Protein is one of the most important macronutrients you can put into your body. But, is a common method of food preparation ruining the quality — and the benefits — of protein?
In this episode of That’s Healthy, Right? host Adam Bornstein sets the record straight about what really happens when you heat up protein and it becomes “denatured.” We discuss the nutrient consideration, if it affects muscle building and fat loss, how the amino acids are changed, and if you need to worry about the protein in common foods when they are heated (was Rocky right to drink raw eggs instead of cooking them?).
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Denaturation — Science Daily
The Chemistry of Protein Denaturation — Chemical Reviews
Denaturation (Proteins) — The Encyclopedia of Genetics
Denaturation of whey proteins as a function of heat, pH and protein concentration — International Dairy Journal
What Will a Protein Shake Really Do to Your Body? – That’s Healthy, Right? Podcast
The Protein Guide: How Much Protein Do You Need? – Born Fitness
Adam Bornstein: Have you heard the one about how heating up protein kills it and makes it inaccessible for your muscles to use?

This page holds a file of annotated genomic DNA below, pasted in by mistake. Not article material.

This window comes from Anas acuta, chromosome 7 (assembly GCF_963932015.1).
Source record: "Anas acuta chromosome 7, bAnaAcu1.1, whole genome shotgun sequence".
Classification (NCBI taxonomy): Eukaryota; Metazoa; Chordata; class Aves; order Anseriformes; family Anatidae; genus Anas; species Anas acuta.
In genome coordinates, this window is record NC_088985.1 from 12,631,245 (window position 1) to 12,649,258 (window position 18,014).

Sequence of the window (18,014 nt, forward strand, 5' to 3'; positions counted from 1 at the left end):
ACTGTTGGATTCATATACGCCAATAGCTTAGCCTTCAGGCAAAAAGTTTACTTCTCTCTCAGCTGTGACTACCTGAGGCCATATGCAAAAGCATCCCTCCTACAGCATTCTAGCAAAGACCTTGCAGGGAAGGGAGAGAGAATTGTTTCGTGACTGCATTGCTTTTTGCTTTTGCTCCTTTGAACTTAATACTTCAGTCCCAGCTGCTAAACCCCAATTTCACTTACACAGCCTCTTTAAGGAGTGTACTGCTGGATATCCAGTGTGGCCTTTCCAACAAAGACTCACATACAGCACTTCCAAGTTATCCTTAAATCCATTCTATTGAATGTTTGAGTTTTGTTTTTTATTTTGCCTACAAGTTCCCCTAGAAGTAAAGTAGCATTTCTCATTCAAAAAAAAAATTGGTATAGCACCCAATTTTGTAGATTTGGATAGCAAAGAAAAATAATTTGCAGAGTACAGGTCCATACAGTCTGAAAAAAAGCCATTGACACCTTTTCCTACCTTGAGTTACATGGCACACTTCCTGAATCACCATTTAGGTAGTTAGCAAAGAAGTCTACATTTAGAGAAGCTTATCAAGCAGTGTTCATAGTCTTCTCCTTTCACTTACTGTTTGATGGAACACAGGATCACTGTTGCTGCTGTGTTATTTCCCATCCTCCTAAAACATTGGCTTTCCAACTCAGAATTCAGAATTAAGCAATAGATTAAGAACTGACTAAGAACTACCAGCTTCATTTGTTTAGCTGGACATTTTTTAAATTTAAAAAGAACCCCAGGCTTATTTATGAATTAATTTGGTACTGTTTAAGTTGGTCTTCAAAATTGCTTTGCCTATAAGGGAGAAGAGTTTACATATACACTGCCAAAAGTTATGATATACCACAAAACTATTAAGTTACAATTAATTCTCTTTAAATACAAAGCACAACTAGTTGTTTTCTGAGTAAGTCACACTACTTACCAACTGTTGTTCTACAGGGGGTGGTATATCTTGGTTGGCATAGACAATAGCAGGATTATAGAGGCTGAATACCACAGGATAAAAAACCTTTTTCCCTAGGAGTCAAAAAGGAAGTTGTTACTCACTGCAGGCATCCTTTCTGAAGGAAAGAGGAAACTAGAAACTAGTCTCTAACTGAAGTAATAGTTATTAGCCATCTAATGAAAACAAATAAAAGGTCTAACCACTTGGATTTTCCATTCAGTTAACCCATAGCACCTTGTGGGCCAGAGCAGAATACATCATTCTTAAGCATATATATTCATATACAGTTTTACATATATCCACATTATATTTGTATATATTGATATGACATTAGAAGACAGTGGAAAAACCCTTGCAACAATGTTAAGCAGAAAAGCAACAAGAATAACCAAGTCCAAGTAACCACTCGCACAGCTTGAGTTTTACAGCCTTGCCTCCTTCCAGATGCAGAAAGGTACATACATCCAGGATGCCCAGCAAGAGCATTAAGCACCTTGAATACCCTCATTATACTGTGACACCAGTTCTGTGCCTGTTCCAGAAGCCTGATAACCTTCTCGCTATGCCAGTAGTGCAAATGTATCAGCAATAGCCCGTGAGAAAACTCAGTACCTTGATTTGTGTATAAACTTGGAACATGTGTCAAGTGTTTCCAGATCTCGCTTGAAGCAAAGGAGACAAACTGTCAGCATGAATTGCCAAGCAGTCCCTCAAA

If you have, you’re probably not alone because the idea of denatured protein has been around for quite a while, and that is if you heat up a protein, you essentially change the molecule and you no longer get the same benefits that you would from protein, everything from gaining muscle to speeding recovery, to helping it with your hair, skin, and nails.
Here’s what’s really going on. Denaturation is a real thing, but when a protein becomes denatured, the shape is changing.
But from a chemical standpoint, it’s not enough to break the bonds that hold the protein together, and those bonds are the amino acids, and the amino acids are what give protein all of its magical powers.
So the shape will change, but the quality of the amino acid not. So if you like heating up your protein, or you like dumping a scoop of protein powder in some oatmeal, or if you want to cook your eggs, you know, like a normal person and not fear that cooking them will ruin them, go right ahead because heating the protein does not ruin their quality.
Adam Bornstein is a New York Times bestselling author and, according to The Huffington Post, “one of the most inspiring sources in all of health and fitness.” An award-winning writer and editor, Bornstein was the Fitness and Nutrition editor for Men’s Health, Editorial Director at LIVESTRONG.com, and a columnist for SHAPE, Men’s Fitness, and Muscle & Fitness. He’s also a nutrition and fitness advisor for LeBron James, Cindy Crawford, Lindsey Vonn, and Arnold Schwarzenegger. His work has been featured in dozens of publications, including The New York Times, Fast Company, ESPN, and GQ, and he’s appeared on Good Morning America, The Today Show, E! News, and The Cheddar.